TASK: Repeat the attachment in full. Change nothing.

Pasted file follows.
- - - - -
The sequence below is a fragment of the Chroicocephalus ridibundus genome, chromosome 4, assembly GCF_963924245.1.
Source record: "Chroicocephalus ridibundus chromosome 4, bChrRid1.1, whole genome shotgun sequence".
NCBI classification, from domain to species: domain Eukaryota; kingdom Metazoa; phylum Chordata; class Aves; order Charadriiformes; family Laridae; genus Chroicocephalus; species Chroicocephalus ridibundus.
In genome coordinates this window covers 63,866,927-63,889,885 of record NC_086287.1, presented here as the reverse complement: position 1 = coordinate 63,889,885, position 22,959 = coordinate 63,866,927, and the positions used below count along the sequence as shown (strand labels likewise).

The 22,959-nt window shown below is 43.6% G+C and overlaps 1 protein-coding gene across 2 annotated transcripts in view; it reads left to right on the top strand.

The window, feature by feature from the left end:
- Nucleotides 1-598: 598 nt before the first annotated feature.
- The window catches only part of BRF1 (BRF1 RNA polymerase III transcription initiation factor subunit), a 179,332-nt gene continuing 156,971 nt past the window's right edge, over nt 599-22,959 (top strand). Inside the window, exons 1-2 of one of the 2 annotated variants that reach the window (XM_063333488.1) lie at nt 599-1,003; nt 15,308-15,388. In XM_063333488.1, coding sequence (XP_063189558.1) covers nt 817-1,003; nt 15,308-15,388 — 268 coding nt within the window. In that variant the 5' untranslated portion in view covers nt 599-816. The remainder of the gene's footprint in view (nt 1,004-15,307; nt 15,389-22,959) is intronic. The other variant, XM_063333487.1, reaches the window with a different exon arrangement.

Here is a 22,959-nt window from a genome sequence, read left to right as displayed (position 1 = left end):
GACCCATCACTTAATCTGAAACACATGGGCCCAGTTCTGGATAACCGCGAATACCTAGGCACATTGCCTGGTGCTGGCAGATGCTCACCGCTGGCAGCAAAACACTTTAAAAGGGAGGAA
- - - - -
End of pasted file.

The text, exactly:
The sequence below is a fragment of the Chroicocephalus ridibundus genome, chromosome 4, assembly GCF_963924245.1.
Source record: "Chroicocephalus ridibundus chromosome 4, bChrRid1.1, whole genome shotgun sequence".
NCBI classification, from domain to species: domain Eukaryota; kingdom Metazoa; phylum Chordata; class Aves; order Charadriiformes; family Laridae; genus Chroicocephalus; species Chroicocephalus ridibundus.
In genome coordinates this window covers 63,866,927-63,889,885 of record NC_086287.1, presented here as the reverse complement: position 1 = coordinate 63,889,885, position 22,959 = coordinate 63,866,927, and the positions used below count along the sequence as shown (strand labels likewise).

The 22,959-nt window shown below is 43.6% G+C and overlaps 1 protein-coding gene across 2 annotated transcripts in view; it reads left to right on the top strand.

The window, feature by feature from the left end:
- Nucleotides 1-598: 598 nt before the first annotated feature.
- The window catches only part of BRF1 (BRF1 RNA polymerase III transcription initiation factor subunit), a 179,332-nt gene continuing 156,971 nt past the window's right edge, over nt 599-22,959 (top strand). Inside the window, exons 1-2 of one of the 2 annotated variants that reach the window (XM_063333488.1) lie at nt 599-1,003; nt 15,308-15,388. In XM_063333488.1, coding sequence (XP_063189558.1) covers nt 817-1,003; nt 15,308-15,388 — 268 coding nt within the window. In that variant the 5' untranslated portion in view covers nt 599-816. The remainder of the gene's footprint in view (nt 1,004-15,307; nt 15,389-22,959) is intronic. The other variant, XM_063333487.1, reaches the window with a different exon arrangement.

Here is a 22,959-nt window from a genome sequence, read left to right as displayed (position 1 = left end):
GACCCATCACTTAATCTGAAACACATGGGCCCAGTTCTGGATAACCGCGAATACCTAGGCACATTGCCTGGTGCTGGCAGATGCTCACCGCTGGCAGCAAAACACTTTAAAAGGGAGGAA